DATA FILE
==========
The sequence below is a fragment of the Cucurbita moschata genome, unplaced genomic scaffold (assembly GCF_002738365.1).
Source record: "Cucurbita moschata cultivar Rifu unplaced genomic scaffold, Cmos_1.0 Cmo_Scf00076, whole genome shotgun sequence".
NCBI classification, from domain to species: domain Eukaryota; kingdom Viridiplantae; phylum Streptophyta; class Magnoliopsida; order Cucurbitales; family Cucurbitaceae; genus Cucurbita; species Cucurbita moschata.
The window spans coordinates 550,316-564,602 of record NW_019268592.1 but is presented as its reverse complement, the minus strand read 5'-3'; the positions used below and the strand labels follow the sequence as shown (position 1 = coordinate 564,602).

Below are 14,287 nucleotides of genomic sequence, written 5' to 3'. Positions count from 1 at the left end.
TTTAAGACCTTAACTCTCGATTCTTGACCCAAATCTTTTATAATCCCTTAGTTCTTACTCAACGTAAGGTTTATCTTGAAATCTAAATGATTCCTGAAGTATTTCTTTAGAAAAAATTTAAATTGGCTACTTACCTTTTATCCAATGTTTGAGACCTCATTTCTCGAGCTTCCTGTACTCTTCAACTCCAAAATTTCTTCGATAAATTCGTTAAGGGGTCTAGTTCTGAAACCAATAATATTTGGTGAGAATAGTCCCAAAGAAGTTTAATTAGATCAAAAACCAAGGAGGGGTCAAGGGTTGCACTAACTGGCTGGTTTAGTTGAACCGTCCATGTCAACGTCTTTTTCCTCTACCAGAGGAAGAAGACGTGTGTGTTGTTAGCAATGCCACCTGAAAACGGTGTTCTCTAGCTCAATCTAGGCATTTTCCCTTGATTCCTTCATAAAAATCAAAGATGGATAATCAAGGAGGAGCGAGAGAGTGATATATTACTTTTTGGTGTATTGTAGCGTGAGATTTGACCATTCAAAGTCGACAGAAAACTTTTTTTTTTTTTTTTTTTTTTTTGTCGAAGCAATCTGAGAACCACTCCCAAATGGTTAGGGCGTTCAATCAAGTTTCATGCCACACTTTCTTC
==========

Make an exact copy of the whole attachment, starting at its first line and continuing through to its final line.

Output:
The sequence below is a fragment of the Cucurbita moschata genome, unplaced genomic scaffold (assembly GCF_002738365.1).
Source record: "Cucurbita moschata cultivar Rifu unplaced genomic scaffold, Cmos_1.0 Cmo_Scf00076, whole genome shotgun sequence".
NCBI classification, from domain to species: domain Eukaryota; kingdom Viridiplantae; phylum Streptophyta; class Magnoliopsida; order Cucurbitales; family Cucurbitaceae; genus Cucurbita; species Cucurbita moschata.
The window spans coordinates 550,316-564,602 of record NW_019268592.1 but is presented as its reverse complement, the minus strand read 5'-3'; the positions used below and the strand labels follow the sequence as shown (position 1 = coordinate 564,602).

Below are 14,287 nucleotides of genomic sequence, written 5' to 3'. Positions count from 1 at the left end.
TTTAAGACCTTAACTCTCGATTCTTGACCCAAATCTTTTATAATCCCTTAGTTCTTACTCAACGTAAGGTTTATCTTGAAATCTAAATGATTCCTGAAGTATTTCTTTAGAAAAAATTTAAATTGGCTACTTACCTTTTATCCAATGTTTGAGACCTCATTTCTCGAGCTTCCTGTACTCTTCAACTCCAAAATTTCTTCGATAAATTCGTTAAGGGGTCTAGTTCTGAAACCAATAATATTTGGTGAGAATAGTCCCAAAGAAGTTTAATTAGATCAAAAACCAAGGAGGGGTCAAGGGTTGCACTAACTGGCTGGTTTAGTTGAACCGTCCATGTCAACGTCTTTTTCCTCTACCAGAGGAAGAAGACGTGTGTGTTGTTAGCAATGCCACCTGAAAACGGTGTTCTCTAGCTCAATCTAGGCATTTTCCCTTGATTCCTTCATAAAAATCAAAGATGGATAATCAAGGAGGAGCGAGAGAGTGATATATTACTTTTTGGTGTATTGTAGCGTGAGATTTGACCATTCAAAGTCGACAGAAAACTTTTTTTTTTTTTTTTTTTTTTTTGTCGAAGCAATCTGAGAACCACTCCCAAATGGTTAGGGCGTTCAATCAAGTTTCATGCCACACTTTCTTC